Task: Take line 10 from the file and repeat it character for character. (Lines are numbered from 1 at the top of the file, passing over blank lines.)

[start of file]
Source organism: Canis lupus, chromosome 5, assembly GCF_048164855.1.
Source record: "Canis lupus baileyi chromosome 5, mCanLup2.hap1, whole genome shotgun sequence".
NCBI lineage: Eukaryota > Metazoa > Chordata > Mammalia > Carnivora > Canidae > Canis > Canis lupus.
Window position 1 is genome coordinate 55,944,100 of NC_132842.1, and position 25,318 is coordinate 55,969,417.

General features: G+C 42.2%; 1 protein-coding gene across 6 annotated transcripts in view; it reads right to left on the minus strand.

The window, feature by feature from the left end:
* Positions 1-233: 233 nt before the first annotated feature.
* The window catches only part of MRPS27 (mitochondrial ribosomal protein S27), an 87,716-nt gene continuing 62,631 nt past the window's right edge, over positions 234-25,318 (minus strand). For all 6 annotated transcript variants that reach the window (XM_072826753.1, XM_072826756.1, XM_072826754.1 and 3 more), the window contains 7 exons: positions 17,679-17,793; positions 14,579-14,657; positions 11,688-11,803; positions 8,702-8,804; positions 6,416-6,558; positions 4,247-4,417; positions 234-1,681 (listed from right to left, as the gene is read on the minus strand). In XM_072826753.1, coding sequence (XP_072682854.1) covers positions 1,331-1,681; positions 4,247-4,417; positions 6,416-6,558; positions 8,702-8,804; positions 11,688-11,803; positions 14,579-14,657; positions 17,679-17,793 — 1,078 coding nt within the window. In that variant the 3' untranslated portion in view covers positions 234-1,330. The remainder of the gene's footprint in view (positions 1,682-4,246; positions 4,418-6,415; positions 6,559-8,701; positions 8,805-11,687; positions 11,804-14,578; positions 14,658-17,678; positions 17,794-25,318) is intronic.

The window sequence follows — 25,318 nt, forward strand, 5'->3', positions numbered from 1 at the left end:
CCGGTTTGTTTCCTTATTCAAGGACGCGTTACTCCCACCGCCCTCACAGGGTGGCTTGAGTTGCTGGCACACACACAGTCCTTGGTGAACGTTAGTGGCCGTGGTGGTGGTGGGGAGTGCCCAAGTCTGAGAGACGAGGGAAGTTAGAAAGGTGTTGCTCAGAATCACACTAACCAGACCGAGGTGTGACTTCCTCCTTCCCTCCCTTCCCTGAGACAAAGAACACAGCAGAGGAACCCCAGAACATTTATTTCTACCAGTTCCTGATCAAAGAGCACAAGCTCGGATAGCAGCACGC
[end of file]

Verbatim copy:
CCGGTTTGTTTCCTTATTCAAGGACGCGTTACTCCCACCGCCCTCACAGGGTGGCTTGAGTTGCTGGCACACACACAGTCCTTGGTGAACGTTAGTGGCCGTGGTGGTGGTGGGGAGTGCCCAAGTCTGAGAGACGAGGGAAGTTAGAAAGGTGTTGCTCAGAATCACACTAACCAGACCGAGGTGTGACTTCCTCCTTCCCTCCCTTCCCTGAGACAAAGAACACAGCAGAGGAACCCCAGAACATTTATTTCTACCAGTTCCTGATCAAAGAGCACAAGCTCGGATAGCAGCACGC